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Cyrano de Bergerac (1990)

 

Cyrano is a poet and soldier with a face he sees as deformed (his attempts to take pride in it are hollow) who loves a woman but is too ashamed to court her -- so he ends up assisting a callow young barracks-mate win the woman. In this version, Gerard Depardieu is in the title role and owns it. The great advantage of this film is that it is in French, where the poetic language of playwright Edmond Rostand really shines.

 

This has one of the great closing lines in a movie you will see in a while.

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6 hours ago, Cassandra said:

Gabriel Over The White House (1933)

 

Walter Huston plays Judson Hammond, an irresponsible bachelor President of the United States who is injured in a automobile accident while he was joy riding.  The spirit of the Angel Gabriel takes over his comatose body, and he proceeds to end the Depression, wipes out the gangsters, and disarms the world.

This is probably the most controversial movie on this list, and always will be. The producers were accused of advocating for fascism and dictatorship (which was not odd -- Italian dictator Benito Mussolini had a lot of American admirers in 1932, and fascism was viewed as a perfectly legitimate way to run a country).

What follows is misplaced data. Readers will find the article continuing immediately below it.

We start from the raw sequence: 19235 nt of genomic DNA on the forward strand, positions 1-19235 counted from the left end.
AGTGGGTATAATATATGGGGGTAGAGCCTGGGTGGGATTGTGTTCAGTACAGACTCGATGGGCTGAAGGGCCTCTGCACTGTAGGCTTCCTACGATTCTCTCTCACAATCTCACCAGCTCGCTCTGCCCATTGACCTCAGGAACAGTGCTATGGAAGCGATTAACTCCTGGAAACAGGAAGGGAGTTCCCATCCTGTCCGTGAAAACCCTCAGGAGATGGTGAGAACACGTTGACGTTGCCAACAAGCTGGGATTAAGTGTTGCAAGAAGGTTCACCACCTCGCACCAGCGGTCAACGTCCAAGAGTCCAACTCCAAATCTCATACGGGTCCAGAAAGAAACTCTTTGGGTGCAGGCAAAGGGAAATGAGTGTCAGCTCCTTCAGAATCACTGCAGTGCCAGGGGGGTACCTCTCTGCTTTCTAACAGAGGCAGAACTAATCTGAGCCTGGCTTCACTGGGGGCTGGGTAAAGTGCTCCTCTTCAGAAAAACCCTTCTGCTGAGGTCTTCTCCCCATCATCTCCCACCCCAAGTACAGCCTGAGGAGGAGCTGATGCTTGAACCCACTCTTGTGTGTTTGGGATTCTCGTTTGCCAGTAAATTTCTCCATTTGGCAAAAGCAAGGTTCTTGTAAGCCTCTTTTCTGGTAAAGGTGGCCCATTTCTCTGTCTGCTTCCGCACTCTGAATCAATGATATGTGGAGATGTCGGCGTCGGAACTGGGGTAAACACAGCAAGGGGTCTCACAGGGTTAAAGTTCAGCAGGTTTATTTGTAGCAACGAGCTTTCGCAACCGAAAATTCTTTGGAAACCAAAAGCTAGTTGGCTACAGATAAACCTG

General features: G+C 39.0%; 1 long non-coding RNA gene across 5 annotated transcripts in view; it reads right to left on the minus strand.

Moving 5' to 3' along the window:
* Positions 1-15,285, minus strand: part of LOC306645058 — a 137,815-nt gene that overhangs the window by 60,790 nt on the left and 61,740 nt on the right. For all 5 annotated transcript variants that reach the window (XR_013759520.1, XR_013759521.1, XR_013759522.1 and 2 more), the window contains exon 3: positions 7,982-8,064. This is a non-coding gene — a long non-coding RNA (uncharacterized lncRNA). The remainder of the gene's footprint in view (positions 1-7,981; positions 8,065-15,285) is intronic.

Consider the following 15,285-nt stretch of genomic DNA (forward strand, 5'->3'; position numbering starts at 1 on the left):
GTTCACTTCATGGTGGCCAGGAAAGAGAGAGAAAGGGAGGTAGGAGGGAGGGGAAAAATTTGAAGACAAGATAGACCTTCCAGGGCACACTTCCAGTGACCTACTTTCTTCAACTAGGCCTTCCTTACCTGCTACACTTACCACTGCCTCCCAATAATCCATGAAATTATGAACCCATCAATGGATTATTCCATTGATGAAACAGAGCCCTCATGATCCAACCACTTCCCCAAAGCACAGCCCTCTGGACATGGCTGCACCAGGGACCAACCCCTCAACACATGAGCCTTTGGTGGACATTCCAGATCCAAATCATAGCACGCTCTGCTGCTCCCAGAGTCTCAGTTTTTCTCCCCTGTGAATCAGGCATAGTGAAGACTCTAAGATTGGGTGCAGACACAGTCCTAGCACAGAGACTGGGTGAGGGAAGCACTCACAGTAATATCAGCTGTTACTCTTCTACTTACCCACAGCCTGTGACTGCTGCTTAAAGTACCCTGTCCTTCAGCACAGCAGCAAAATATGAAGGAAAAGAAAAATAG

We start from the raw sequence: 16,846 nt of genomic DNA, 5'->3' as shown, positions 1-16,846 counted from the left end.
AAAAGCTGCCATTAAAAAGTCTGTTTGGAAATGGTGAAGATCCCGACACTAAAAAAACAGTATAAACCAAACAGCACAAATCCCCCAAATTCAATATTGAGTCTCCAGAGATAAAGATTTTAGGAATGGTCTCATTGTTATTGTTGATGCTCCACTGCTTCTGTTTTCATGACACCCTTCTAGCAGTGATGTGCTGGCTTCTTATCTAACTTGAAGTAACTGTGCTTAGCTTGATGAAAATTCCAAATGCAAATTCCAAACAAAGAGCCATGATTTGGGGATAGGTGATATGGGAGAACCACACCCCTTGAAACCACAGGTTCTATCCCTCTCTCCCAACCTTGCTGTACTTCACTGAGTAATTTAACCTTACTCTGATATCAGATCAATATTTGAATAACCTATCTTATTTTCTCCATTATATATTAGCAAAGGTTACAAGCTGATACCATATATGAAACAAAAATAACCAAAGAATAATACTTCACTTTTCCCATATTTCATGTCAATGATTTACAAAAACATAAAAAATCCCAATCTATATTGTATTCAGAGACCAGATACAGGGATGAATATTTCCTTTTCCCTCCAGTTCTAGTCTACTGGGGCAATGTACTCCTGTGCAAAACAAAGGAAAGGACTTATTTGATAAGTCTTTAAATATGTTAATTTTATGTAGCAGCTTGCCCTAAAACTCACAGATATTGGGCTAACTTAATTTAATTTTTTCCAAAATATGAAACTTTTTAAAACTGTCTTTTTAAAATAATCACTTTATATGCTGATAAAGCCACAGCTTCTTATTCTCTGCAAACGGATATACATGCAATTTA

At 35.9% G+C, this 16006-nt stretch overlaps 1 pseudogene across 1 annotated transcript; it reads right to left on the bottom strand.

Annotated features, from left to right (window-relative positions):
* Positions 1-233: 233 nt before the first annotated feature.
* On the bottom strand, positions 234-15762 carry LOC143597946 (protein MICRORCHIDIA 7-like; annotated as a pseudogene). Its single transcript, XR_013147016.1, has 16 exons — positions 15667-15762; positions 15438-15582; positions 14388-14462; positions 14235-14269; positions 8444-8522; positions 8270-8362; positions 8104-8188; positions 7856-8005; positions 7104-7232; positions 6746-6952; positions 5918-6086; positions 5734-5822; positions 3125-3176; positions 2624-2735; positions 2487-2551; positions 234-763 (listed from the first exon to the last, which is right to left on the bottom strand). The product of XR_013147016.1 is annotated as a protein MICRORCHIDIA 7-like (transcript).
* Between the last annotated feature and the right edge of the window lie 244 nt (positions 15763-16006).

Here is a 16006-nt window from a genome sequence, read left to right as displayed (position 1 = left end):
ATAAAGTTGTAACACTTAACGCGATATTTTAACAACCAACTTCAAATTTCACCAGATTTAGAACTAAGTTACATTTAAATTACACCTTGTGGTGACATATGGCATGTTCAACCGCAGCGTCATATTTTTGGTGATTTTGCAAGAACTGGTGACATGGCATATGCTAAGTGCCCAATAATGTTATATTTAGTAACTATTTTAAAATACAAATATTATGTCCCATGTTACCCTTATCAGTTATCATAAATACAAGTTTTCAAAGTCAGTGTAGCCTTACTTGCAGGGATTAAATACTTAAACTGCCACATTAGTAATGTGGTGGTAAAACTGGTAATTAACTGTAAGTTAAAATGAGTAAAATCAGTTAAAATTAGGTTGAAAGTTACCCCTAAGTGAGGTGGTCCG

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On November 13, 2019 at 10:11 AM, death tribble said:

The Blues Brothers 1980

This is one of any Saturday Night Live related movies and arguably this is the best of them. The film concerns the efforts of two brothers to raise money to cover back taxes for the orphanage where they were raised by reuniting the band that they played with. It ends with a large over the top police chase. The film has cameos from notable music icons such as James Brown, John Lee Hooker, Cab Calloway, Ray Charles and Aretha Franklin.

The movie had the record for the most cars destroyed in the course of a production at 103 for eighteen years. The car chases are funny rather than serious as in Bullitt or Gone in 60 Seconds. The film has retained a cult following.

 

I enjoyed the bitterly satirical Animal House more, but that's largely because I'm an academic so it is closer to my reality.

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1 hour ago, Trencher said:

The last kingdom is a great TV series. Much better than game of thrones imo. 

The vikings are portrayed a bit unrealisticly but the story is great.

 

Yeah, The Last Kingdom is excellent.